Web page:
One of the mysteries of the English language finally explained.
In a bewildering or perplexing way.‘the mystery isn't really involving and ends confusingly’
- ‘The kindergarten math course includes a spiral-bound student workbook that confusingly looks exactly like the teacher's manual.’
- ‘He ends his book, rather confusingly, by suggesting that the existence of globalization is still open to doubt.’
- ‘He argues, somewhat confusingly, that as Americans become more individualistic they also have less liberty.’
- ‘The character is confusingly played by two women, four adolescent girls, one 12-year-old boy, and a 6-year-old girl.’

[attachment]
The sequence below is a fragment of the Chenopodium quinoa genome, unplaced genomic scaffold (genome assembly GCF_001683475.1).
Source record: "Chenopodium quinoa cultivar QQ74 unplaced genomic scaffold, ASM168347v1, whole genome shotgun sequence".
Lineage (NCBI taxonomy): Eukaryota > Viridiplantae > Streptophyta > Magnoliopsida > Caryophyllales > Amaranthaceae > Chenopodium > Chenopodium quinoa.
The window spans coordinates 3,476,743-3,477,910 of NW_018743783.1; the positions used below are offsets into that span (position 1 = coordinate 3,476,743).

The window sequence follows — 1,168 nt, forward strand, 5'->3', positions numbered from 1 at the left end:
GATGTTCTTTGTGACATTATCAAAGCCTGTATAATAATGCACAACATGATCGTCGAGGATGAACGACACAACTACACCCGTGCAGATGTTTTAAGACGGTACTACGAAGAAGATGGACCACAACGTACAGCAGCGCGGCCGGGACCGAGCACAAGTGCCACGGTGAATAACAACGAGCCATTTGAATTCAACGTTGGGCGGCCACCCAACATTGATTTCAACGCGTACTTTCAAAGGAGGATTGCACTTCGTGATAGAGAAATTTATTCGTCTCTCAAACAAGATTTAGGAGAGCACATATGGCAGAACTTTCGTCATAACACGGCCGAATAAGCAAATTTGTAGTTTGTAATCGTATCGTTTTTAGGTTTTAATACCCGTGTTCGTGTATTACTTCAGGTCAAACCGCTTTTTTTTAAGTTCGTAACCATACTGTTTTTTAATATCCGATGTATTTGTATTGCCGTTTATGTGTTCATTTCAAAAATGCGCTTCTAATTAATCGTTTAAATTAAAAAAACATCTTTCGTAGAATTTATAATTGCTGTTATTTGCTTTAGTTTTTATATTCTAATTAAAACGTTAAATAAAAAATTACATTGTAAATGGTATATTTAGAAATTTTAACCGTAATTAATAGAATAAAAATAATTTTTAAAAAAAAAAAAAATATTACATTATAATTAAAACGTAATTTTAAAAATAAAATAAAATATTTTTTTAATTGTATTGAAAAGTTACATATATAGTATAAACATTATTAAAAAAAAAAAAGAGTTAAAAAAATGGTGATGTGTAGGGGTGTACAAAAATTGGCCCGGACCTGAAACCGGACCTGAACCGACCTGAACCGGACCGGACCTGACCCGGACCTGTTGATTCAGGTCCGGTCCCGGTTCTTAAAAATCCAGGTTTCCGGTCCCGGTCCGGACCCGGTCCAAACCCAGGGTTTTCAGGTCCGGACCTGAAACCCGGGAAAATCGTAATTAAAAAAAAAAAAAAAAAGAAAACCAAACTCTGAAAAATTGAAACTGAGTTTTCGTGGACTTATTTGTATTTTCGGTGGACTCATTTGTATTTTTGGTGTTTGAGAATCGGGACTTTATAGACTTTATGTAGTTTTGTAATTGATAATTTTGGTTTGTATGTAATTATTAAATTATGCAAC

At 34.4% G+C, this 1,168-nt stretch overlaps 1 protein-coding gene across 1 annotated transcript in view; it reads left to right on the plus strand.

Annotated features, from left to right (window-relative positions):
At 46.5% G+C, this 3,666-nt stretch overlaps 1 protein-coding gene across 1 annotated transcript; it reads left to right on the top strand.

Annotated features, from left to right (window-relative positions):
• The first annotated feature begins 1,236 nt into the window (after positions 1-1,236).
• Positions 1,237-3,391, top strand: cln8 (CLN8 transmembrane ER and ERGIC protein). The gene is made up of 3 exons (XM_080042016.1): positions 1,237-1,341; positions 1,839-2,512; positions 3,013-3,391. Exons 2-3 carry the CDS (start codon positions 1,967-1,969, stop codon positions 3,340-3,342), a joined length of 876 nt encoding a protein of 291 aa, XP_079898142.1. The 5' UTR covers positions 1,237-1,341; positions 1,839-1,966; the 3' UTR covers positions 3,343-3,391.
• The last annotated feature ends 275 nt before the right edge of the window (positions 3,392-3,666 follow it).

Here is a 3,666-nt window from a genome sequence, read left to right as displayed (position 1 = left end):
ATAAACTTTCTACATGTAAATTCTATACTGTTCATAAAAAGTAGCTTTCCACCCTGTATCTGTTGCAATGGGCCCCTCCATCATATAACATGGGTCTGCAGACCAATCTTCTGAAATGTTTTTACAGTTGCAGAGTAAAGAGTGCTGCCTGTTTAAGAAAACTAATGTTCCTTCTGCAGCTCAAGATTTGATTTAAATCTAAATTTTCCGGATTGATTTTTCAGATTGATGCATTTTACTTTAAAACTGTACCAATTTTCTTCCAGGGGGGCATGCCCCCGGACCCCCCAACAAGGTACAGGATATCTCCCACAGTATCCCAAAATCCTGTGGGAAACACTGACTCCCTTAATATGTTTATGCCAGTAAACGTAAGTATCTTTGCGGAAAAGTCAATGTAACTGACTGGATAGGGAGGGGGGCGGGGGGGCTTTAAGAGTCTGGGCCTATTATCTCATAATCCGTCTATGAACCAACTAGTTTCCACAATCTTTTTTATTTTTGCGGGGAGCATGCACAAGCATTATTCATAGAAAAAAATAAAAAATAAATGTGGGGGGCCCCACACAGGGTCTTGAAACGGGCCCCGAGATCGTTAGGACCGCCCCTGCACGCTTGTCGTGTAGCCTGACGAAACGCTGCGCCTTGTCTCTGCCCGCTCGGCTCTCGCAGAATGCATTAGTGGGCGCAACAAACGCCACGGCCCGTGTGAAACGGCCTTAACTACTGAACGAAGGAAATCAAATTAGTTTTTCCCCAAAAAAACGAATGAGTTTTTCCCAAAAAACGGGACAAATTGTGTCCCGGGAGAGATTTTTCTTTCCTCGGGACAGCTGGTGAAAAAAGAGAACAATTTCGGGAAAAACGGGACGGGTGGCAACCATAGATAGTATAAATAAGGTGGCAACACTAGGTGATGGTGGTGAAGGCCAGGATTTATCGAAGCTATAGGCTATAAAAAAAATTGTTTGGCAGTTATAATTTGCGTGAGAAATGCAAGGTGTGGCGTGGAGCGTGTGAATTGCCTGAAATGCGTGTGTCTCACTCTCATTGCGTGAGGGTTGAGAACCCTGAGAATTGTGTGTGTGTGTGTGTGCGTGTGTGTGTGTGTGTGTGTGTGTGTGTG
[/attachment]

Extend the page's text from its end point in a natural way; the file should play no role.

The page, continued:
- ‘The more "experimental" material is just too confusingly transparent to be entertaining.’
- ‘Perhaps you'd rather I confusingly compared apples to oranges?’
- ‘Ethnography is, confusingly, both a process and a product.’
- ‘They are seeking restraint on companies that manufacture cheap versions of their drug and use confusingly similar sounding names.’
- ‘It comprises a confusingly large and heterogeneous array of techniques, with both therapeutic and diagnostic approaches.’
- ‘She has a son, who is confusingly named Shirley.’
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